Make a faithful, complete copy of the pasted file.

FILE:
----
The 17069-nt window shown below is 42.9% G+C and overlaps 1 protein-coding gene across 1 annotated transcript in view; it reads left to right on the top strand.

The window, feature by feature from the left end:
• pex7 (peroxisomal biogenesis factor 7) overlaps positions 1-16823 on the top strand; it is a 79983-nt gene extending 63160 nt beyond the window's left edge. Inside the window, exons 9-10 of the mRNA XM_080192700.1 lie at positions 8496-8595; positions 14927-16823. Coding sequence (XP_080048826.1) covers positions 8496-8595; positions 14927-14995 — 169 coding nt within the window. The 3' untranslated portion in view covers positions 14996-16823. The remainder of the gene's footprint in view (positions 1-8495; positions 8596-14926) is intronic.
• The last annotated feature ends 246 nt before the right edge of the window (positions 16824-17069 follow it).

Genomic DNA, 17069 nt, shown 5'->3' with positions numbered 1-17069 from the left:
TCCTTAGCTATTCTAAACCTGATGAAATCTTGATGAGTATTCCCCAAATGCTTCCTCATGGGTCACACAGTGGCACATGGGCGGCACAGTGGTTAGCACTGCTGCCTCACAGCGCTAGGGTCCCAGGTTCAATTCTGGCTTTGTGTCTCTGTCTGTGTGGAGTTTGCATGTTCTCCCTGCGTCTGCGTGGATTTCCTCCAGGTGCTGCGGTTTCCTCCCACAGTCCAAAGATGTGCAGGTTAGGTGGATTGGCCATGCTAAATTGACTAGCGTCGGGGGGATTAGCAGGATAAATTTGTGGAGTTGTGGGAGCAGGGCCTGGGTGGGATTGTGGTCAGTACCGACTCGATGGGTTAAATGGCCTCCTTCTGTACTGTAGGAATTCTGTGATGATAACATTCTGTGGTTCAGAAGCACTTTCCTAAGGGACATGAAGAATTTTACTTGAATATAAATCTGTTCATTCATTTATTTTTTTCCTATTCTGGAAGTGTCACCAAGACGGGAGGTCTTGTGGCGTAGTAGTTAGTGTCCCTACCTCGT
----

The 17069-nt window shown below is 42.9% G+C and overlaps 1 protein-coding gene across 1 annotated transcript in view; it reads left to right on the top strand.

The window, feature by feature from the left end:
• pex7 (peroxisomal biogenesis factor 7) overlaps positions 1-16823 on the top strand; it is a 79983-nt gene extending 63160 nt beyond the window's left edge. Inside the window, exons 9-10 of the mRNA XM_080192700.1 lie at positions 8496-8595; positions 14927-16823. Coding sequence (XP_080048826.1) covers positions 8496-8595; positions 14927-14995 — 169 coding nt within the window. The 3' untranslated portion in view covers positions 14996-16823. The remainder of the gene's footprint in view (positions 1-8495; positions 8596-14926) is intronic.
• The last annotated feature ends 246 nt before the right edge of the window (positions 16824-17069 follow it).

Genomic DNA, 17069 nt, shown 5'->3' with positions numbered 1-17069 from the left:
TCCTTAGCTATTCTAAACCTGATGAAATCTTGATGAGTATTCCCCAAATGCTTCCTCATGGGTCACACAGTGGCACATGGGCGGCACAGTGGTTAGCACTGCTGCCTCACAGCGCTAGGGTCCCAGGTTCAATTCTGGCTTTGTGTCTCTGTCTGTGTGGAGTTTGCATGTTCTCCCTGCGTCTGCGTGGATTTCCTCCAGGTGCTGCGGTTTCCTCCCACAGTCCAAAGATGTGCAGGTTAGGTGGATTGGCCATGCTAAATTGACTAGCGTCGGGGGGATTAGCAGGATAAATTTGTGGAGTTGTGGGAGCAGGGCCTGGGTGGGATTGTGGTCAGTACCGACTCGATGGGTTAAATGGCCTCCTTCTGTACTGTAGGAATTCTGTGATGATAACATTCTGTGGTTCAGAAGCACTTTCCTAAGGGACATGAAGAATTTTACTTGAATATAAATCTGTTCATTCATTTATTTTTTTCCTATTCTGGAAGTGTCACCAAGACGGGAGGTCTTGTGGCGTAGTAGTTAGTGTCCCTACCTCGT